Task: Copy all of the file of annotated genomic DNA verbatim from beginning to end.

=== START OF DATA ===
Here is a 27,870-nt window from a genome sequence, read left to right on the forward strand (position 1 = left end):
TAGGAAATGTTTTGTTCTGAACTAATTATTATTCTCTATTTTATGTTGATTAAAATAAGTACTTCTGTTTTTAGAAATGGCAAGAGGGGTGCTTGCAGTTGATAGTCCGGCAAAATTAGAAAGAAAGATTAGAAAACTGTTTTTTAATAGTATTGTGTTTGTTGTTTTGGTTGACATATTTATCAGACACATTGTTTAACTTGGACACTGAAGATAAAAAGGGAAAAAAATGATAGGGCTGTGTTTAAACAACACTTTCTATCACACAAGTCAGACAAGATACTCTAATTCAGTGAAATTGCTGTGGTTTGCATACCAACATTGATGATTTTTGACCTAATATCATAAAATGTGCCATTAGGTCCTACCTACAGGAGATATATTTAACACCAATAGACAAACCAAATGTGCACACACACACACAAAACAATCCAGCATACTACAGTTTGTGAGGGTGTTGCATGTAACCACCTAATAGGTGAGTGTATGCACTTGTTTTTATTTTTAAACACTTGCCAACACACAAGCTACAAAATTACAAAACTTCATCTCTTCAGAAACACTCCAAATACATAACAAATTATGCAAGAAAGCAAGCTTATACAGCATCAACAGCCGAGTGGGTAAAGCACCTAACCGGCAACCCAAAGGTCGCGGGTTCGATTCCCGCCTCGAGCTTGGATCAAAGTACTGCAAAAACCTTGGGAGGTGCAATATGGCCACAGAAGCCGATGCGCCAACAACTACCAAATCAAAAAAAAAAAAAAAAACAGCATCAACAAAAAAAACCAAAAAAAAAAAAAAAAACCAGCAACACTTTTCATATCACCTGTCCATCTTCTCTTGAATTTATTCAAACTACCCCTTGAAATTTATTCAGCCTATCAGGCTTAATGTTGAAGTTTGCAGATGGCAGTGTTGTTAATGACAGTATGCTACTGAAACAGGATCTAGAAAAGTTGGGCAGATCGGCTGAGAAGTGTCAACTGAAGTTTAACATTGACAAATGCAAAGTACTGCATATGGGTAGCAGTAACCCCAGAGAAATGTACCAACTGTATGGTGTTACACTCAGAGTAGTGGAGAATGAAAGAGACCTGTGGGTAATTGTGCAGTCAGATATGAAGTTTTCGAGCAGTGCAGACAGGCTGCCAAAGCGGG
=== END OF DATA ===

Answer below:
Here is a 27,870-nt window from a genome sequence, read left to right on the forward strand (position 1 = left end):
TAGGAAATGTTTTGTTCTGAACTAATTATTATTCTCTATTTTATGTTGATTAAAATAAGTACTTCTGTTTTTAGAAATGGCAAGAGGGGTGCTTGCAGTTGATAGTCCGGCAAAATTAGAAAGAAAGATTAGAAAACTGTTTTTTAATAGTATTGTGTTTGTTGTTTTGGTTGACATATTTATCAGACACATTGTTTAACTTGGACACTGAAGATAAAAAGGGAAAAAAATGATAGGGCTGTGTTTAAACAACACTTTCTATCACACAAGTCAGACAAGATACTCTAATTCAGTGAAATTGCTGTGGTTTGCATACCAACATTGATGATTTTTGACCTAATATCATAAAATGTGCCATTAGGTCCTACCTACAGGAGATATATTTAACACCAATAGACAAACCAAATGTGCACACACACACACAAAACAATCCAGCATACTACAGTTTGTGAGGGTGTTGCATGTAACCACCTAATAGGTGAGTGTATGCACTTGTTTTTATTTTTAAACACTTGCCAACACACAAGCTACAAAATTACAAAACTTCATCTCTTCAGAAACACTCCAAATACATAACAAATTATGCAAGAAAGCAAGCTTATACAGCATCAACAGCCGAGTGGGTAAAGCACCTAACCGGCAACCCAAAGGTCGCGGGTTCGATTCCCGCCTCGAGCTTGGATCAAAGTACTGCAAAAACCTTGGGAGGTGCAATATGGCCACAGAAGCCGATGCGCCAACAACTACCAAATCAAAAAAAAAAAAAAAAACAGCATCAACAAAAAAAACCAAAAAAAAAAAAAAAAACCAGCAACACTTTTCATATCACCTGTCCATCTTCTCTTGAATTTATTCAAACTACCCCTTGAAATTTATTCAGCCTATCAGGCTTAATGTTGAAGTTTGCAGATGGCAGTGTTGTTAATGACAGTATGCTACTGAAACAGGATCTAGAAAAGTTGGGCAGATCGGCTGAGAAGTGTCAACTGAAGTTTAACATTGACAAATGCAAAGTACTGCATATGGGTAGCAGTAACCCCAGAGAAATGTACCAACTGTATGGTGTTACACTCAGAGTAGTGGAGAATGAAAGAGACCTGTGGGTAATTGTGCAGTCAGATATGAAGTTTTCGAGCAGTGCAGACAGGCTGCCAAAGCGGG